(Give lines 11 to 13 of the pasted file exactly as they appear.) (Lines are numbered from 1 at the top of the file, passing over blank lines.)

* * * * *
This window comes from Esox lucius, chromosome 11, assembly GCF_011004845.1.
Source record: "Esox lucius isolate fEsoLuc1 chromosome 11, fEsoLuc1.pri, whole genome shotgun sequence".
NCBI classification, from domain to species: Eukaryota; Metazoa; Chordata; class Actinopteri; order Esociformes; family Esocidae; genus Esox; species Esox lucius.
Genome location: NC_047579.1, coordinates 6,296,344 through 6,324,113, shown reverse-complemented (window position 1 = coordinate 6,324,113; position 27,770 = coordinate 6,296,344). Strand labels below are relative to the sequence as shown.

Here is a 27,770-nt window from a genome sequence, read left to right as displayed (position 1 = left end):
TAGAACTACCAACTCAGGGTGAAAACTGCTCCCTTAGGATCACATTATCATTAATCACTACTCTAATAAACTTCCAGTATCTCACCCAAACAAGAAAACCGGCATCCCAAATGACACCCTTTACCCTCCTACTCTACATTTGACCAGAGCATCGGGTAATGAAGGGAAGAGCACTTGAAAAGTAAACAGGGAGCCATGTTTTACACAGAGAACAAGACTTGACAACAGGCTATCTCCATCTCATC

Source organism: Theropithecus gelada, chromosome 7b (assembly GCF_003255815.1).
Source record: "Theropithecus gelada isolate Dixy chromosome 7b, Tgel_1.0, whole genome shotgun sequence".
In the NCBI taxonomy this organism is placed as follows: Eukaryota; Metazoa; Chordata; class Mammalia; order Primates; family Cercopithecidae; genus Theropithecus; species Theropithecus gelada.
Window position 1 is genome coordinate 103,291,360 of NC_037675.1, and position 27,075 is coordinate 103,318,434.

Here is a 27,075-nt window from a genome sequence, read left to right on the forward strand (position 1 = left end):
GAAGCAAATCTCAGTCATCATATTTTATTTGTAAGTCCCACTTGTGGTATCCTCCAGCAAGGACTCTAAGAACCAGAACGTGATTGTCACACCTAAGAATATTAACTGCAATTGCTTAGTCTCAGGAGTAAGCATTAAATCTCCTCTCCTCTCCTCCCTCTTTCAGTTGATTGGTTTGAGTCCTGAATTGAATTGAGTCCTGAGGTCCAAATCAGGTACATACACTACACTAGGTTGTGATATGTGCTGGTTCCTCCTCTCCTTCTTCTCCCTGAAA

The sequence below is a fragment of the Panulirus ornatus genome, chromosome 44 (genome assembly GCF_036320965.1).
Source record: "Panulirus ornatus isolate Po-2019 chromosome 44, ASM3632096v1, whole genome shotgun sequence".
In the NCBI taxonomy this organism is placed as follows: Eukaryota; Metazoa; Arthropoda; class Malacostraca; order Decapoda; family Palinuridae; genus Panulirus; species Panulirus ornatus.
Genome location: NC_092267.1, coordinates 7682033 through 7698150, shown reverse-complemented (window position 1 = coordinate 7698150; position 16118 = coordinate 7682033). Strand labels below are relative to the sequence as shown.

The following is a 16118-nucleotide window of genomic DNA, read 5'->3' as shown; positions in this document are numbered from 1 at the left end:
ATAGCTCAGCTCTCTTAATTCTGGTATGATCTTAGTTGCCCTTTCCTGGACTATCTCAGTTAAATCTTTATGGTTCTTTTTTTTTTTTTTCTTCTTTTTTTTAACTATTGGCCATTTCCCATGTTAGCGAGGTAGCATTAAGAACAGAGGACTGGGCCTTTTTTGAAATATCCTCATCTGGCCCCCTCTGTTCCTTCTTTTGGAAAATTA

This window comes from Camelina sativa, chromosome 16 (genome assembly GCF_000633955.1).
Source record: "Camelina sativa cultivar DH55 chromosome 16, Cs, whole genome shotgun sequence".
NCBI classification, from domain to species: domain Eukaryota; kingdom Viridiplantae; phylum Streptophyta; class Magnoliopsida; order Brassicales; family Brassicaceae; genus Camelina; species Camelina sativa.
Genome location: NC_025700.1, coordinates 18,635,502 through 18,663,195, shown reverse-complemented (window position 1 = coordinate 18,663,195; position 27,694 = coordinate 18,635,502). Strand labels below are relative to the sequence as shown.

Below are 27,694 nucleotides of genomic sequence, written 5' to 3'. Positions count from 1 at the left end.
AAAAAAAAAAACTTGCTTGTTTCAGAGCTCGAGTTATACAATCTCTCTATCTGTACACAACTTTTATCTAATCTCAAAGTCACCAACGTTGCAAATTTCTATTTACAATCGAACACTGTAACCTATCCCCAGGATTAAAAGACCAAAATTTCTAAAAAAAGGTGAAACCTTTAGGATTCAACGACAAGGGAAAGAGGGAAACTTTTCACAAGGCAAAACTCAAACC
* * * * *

Here is a 27,075-nt window from a genome sequence, read left to right on the forward strand (position 1 = left end):
GAAGCAAATCTCAGTCATCATATTTTATTTGTAAGTCCCACTTGTGGTATCCTCCAGCAAGGACTCTAAGAACCAGAACGTGATTGTCACACCTAAGAATATTAACTGCAATTGCTTAGTCTCAGGAGTAAGCATTAAATCTCCTCTCCTCTCCTCCCTCTTTCAGTTGATTGGTTTGAGTCCTGAATTGAATTGAGTCCTGAGGTCCAAATCAGGTACATACACTACACTAGGTTGTGATATGTGCTGGTTCCTCCTCTCCTTCTTCTCCCTGAAA

The sequence below is a fragment of the Panulirus ornatus genome, chromosome 44 (genome assembly GCF_036320965.1).